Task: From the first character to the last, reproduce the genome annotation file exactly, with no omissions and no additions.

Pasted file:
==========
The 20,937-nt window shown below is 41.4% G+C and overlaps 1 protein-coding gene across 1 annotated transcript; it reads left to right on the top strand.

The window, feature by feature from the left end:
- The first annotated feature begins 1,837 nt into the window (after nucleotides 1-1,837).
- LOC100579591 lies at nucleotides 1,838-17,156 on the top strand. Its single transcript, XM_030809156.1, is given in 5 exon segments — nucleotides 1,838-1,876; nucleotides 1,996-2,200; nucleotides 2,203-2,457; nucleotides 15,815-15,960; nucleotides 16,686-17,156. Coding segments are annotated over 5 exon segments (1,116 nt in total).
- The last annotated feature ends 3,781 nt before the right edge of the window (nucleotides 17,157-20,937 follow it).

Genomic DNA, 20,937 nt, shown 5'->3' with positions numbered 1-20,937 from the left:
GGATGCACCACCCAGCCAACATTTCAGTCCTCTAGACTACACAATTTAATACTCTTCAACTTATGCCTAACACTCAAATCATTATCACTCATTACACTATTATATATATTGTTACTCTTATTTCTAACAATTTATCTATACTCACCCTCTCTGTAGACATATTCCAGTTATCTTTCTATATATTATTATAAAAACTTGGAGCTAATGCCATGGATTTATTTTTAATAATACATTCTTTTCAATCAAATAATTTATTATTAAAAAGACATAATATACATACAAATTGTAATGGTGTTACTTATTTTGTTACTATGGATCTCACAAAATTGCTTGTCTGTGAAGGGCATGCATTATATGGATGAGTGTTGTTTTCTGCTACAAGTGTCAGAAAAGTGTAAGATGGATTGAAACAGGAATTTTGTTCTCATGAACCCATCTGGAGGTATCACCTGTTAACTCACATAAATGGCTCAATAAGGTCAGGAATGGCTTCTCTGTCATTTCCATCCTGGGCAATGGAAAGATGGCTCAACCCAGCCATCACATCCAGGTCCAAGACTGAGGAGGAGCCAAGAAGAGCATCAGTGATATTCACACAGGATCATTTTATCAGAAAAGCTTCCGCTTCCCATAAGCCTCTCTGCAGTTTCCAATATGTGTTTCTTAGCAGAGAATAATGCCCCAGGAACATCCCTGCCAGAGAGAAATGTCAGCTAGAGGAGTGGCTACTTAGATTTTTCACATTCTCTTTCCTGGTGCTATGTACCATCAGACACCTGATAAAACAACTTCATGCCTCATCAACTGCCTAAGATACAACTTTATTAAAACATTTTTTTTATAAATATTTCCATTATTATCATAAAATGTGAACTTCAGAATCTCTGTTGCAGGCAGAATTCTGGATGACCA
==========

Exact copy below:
The 20,937-nt window shown below is 41.4% G+C and overlaps 1 protein-coding gene across 1 annotated transcript; it reads left to right on the top strand.

The window, feature by feature from the left end:
- The first annotated feature begins 1,837 nt into the window (after nucleotides 1-1,837).
- LOC100579591 lies at nucleotides 1,838-17,156 on the top strand. Its single transcript, XM_030809156.1, is given in 5 exon segments — nucleotides 1,838-1,876; nucleotides 1,996-2,200; nucleotides 2,203-2,457; nucleotides 15,815-15,960; nucleotides 16,686-17,156. Coding segments are annotated over 5 exon segments (1,116 nt in total).
- The last annotated feature ends 3,781 nt before the right edge of the window (nucleotides 17,157-20,937 follow it).

Genomic DNA, 20,937 nt, shown 5'->3' with positions numbered 1-20,937 from the left:
GGATGCACCACCCAGCCAACATTTCAGTCCTCTAGACTACACAATTTAATACTCTTCAACTTATGCCTAACACTCAAATCATTATCACTCATTACACTATTATATATATTGTTACTCTTATTTCTAACAATTTATCTATACTCACCCTCTCTGTAGACATATTCCAGTTATCTTTCTATATATTATTATAAAAACTTGGAGCTAATGCCATGGATTTATTTTTAATAATACATTCTTTTCAATCAAATAATTTATTATTAAAAAGACATAATATACATACAAATTGTAATGGTGTTACTTATTTTGTTACTATGGATCTCACAAAATTGCTTGTCTGTGAAGGGCATGCATTATATGGATGAGTGTTGTTTTCTGCTACAAGTGTCAGAAAAGTGTAAGATGGATTGAAACAGGAATTTTGTTCTCATGAACCCATCTGGAGGTATCACCTGTTAACTCACATAAATGGCTCAATAAGGTCAGGAATGGCTTCTCTGTCATTTCCATCCTGGGCAATGGAAAGATGGCTCAACCCAGCCATCACATCCAGGTCCAAGACTGAGGAGGAGCCAAGAAGAGCATCAGTGATATTCACACAGGATCATTTTATCAGAAAAGCTTCCGCTTCCCATAAGCCTCTCTGCAGTTTCCAATATGTGTTTCTTAGCAGAGAATAATGCCCCAGGAACATCCCTGCCAGAGAGAAATGTCAGCTAGAGGAGTGGCTACTTAGATTTTTCACATTCTCTTTCCTGGTGCTATGTACCATCAGACACCTGATAAAACAACTTCATGCCTCATCAACTGCCTAAGATACAACTTTATTAAAACATTTTTTTTATAAATATTTCCATTATTATCATAAAATGTGAACTTCAGAATCTCTGTTGCAGGCAGAATTCTGGATGACCA